I think it affected my rapping style a lot. I think it affected a lot of people’s rap styles. I think that was the first rap album that really changed the structure of how hip-hop was. There wasn’t really too much structure in hip-hop before that. It was still figuring it out. I think Illmatic was one of the first albums to really bring a structure. The verses, the choruses. Everything is really lined up.

If you listen to Enter The Wu-Tang: 36 Chambers, which came out a year before, you don’t really hear 16 bars, chorus, 16 bars, chorus. You kind of hear a sloppier, a lot more raw [strucure]. I think Nas was the first person to sit down and make it an art. He decided to really do something with it.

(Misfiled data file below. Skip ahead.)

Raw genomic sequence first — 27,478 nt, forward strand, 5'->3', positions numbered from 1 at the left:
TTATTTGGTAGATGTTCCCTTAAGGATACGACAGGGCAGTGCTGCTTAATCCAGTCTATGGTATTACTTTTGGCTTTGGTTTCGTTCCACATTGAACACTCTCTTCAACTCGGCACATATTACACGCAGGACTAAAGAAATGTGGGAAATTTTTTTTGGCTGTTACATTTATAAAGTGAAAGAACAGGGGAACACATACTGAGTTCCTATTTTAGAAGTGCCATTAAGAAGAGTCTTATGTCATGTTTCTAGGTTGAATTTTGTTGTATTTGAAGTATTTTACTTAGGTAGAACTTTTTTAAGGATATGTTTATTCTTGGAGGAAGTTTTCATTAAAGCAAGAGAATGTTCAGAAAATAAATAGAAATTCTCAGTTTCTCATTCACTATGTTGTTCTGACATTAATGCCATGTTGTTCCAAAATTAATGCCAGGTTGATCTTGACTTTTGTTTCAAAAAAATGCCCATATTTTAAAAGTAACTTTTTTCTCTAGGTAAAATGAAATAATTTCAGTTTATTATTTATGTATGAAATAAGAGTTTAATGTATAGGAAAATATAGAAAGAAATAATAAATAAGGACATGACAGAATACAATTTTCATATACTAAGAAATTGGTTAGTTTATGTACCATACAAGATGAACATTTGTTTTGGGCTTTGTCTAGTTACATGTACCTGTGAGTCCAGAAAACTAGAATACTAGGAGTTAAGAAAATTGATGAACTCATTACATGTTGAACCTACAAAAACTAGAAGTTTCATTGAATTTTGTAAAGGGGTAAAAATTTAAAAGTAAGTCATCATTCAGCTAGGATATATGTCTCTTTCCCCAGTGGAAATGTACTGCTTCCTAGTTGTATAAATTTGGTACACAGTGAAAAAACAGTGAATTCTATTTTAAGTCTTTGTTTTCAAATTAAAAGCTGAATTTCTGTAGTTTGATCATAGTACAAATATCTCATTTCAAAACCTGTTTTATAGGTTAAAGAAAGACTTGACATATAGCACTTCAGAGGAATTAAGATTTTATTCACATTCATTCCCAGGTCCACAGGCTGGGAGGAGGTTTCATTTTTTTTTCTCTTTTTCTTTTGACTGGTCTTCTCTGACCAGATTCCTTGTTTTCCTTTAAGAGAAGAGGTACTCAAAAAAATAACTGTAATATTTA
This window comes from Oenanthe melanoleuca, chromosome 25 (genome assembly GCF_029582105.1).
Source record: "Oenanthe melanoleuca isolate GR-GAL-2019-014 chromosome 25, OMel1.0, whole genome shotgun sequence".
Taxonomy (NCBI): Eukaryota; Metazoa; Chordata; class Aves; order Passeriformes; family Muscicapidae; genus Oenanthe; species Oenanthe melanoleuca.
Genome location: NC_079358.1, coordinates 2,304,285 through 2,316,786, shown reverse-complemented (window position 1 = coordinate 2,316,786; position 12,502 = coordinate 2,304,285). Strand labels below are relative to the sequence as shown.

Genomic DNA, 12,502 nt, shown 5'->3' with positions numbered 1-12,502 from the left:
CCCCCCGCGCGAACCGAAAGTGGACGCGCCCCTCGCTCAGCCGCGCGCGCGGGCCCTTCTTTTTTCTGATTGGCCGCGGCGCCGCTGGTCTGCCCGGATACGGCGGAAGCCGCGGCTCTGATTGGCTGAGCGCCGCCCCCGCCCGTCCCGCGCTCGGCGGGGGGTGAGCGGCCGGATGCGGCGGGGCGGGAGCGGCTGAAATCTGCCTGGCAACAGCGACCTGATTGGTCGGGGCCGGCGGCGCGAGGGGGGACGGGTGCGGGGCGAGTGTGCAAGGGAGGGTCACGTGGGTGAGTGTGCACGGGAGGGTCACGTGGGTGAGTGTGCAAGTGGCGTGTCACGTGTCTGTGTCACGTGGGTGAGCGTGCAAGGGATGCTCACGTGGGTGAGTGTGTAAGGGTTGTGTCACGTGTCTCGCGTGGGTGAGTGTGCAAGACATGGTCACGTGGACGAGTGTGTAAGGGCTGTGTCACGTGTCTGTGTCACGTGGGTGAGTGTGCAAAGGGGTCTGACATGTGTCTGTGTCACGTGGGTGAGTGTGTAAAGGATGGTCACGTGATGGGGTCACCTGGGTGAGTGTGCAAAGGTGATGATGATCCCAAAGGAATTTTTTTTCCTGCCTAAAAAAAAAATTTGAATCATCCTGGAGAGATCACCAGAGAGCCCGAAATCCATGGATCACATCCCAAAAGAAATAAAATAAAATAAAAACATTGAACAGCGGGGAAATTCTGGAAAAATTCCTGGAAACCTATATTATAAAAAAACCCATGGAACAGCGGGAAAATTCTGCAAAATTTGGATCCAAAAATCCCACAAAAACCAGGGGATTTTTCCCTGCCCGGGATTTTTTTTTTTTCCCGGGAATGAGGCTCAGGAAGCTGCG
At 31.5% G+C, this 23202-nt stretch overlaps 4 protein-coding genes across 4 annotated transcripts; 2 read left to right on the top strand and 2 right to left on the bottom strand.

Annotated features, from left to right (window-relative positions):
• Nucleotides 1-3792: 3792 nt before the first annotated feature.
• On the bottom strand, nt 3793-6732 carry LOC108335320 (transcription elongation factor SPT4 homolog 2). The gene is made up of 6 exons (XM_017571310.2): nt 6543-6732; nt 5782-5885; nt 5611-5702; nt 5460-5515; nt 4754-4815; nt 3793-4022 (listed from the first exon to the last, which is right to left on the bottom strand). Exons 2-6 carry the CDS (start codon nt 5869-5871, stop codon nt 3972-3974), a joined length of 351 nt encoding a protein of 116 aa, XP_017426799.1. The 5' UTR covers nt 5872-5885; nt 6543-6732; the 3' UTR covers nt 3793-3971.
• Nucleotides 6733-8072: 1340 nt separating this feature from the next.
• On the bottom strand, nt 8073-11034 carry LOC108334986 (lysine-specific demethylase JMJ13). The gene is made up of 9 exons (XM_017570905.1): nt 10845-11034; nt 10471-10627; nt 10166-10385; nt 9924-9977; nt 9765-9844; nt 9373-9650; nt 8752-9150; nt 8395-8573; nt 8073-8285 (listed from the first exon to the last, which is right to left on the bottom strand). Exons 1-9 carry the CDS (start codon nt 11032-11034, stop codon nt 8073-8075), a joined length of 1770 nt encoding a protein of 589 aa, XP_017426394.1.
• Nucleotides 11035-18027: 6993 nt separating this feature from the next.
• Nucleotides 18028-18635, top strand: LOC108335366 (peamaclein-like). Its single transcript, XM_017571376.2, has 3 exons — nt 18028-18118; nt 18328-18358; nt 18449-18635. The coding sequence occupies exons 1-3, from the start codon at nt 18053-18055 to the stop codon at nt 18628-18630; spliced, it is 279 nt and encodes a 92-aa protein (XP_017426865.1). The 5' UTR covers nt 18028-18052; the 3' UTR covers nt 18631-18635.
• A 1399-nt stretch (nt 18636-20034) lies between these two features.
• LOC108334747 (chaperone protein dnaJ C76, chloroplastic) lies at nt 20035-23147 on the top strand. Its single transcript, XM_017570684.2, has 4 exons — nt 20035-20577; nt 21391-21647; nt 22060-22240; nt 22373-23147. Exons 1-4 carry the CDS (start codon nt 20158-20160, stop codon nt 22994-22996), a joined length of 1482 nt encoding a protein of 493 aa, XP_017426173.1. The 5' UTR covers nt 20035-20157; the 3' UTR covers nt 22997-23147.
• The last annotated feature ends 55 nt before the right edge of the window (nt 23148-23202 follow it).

Is there any rapper’s debut album that you feel is in the same league as Illmatic?
I think there’s a lot of albums that are in the same league as Illmatic, just like there’s a lot of basketball players in the same league. It’s just how you rank them. I think there’s some albums up there in the same league. Enter The 36 Chambers, Ready To Die, ‘Pac’s albums. I would name them, but just the discography. Liquid Swords. 

What is your favorite song off Illmatic?
“Life’s A Bitch,” “One Time For Your Mind, “Halftime,” “It Ain’t Hard To Tell.” I’m basically naming the tracklist. “NY State Of Mind.” The only reason I can’t pick one favorite because it is so short. It’s only ten tracks. You’re like, "Fuck!" And all the tracks hit. I don’t know. I like all of them. “Memory Lane.”

How does it hold up after 20 years?
I think it still holds up very well. That’s crazy that I can listen to it now 20 years later and it still holds up against anything out. Twenty years later. I think it’s gonna stand 20 more years as well.